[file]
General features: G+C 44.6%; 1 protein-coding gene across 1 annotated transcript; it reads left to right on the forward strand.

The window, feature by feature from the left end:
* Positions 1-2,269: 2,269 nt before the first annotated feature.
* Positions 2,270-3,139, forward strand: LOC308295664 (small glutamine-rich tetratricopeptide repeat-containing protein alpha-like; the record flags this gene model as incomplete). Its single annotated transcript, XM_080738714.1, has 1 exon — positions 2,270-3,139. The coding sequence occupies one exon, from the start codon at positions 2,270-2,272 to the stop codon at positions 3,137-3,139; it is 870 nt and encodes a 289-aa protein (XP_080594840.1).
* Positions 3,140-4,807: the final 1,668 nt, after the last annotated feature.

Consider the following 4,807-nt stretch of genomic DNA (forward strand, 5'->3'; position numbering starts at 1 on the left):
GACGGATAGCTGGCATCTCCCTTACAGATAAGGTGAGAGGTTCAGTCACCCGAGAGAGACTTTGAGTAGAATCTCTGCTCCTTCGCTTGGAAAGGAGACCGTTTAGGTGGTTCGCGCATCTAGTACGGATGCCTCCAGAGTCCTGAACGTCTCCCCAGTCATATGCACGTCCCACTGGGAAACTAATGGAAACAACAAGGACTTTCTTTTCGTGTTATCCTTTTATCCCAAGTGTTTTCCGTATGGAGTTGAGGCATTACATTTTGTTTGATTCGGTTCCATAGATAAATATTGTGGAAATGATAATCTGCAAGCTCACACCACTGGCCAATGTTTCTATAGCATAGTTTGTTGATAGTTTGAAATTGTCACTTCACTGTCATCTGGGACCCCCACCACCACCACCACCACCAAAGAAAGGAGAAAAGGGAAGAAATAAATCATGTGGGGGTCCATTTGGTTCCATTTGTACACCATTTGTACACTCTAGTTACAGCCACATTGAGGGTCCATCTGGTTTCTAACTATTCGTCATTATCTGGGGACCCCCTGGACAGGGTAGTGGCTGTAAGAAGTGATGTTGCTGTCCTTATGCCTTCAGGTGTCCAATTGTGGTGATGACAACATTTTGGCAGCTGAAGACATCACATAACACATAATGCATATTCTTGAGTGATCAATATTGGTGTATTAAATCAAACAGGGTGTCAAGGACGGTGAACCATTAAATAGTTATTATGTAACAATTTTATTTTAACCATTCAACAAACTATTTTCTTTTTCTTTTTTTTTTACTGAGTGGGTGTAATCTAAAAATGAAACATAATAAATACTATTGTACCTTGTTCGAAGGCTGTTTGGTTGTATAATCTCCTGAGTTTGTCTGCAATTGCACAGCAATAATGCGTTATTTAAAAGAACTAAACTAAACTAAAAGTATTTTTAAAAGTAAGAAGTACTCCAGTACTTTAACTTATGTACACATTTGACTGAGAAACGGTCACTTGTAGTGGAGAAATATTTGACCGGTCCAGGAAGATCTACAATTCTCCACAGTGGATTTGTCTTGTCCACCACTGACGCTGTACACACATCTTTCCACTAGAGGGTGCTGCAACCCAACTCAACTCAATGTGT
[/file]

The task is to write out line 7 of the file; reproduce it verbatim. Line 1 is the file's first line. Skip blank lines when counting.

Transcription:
GACGGATAGCTGGCATCTCCCTTACAGATAAGGTGAGAGGTTCAGTCACCCGAGAGAGACTTTGAGTAGAATCTCTGCTCCTTCGCTTGGAAAGGAGACCGTTTAGGTGGTTCGCGCATCTAGTACGGATGCCTCCAGAGTCCTGAACGTCTCCCCAGTCATATGCACGTCCCACTGGGAAACTAATGGAAACAACAAGGACTTTCTTTTCGTGTTATCCTTTTATCCCAAGTGTTTTCCGTATGGAGTTGAGGCATTACATTTTGTTTGATTCGGTTCCATAGATAAATATTGTGGAAATGATAATCTGCAAGCTCACACCACTGGCCAATGTTTCTATAGCATAGTTTGTTGATAGTTTGAAATTGTCACTTCACTGTCATCTGGGACCCCCACCACCACCACCACCACCAAAGAAAGGAGAAAAGGGAAGAAATAAATCATGTGGGGGTCCATTTGGTTCCATTTGTACACCATTTGTACACTCTAGTTACAGCCACATTGAGGGTCCATCTGGTTTCTAACTATTCGTCATTATCTGGGGACCCCCTGGACAGGGTAGTGGCTGTAAGAAGTGATGTTGCTGTCCTTATGCCTTCAGGTGTCCAATTGTGGTGATGACAACATTTTGGCAGCTGAAGACATCACATAACACATAATGCATATTCTTGAGTGATCAATATTGGTGTATTAAATCAAACAGGGTGTCAAGGACGGTGAACCATTAAATAGTTATTATGTAACAATTTTATTTTAACCATTCAACAAACTATTTTCTTTTTCTTTTTTTTTTACTGAGTGGGTGTAATCTAAAAATGAAACATAATAAATACTATTGTACCTTGTTCGAAGGCTGTTTGGTTGTATAATCTCCTGAGTTTGTCTGCAATTGCACAGCAATAATGCGTTATTTAAAAGAACTAAACTAAACTAAAAGTATTTTTAAAAGTAAGAAGTACTCCAGTACTTTAACTTATGTACACATTTGACTGAGAAACGGTCACTTGTAGTGGAGAAATATTTGACCGGTCCAGGAAGATCTACAATTCTCCACAGTGGATTTGTCTTGTCCACCACTGACGCTGTACACACATCTTTCCACTAGAGGGTGCTGCAACCCAACTCAACTCAATGTGT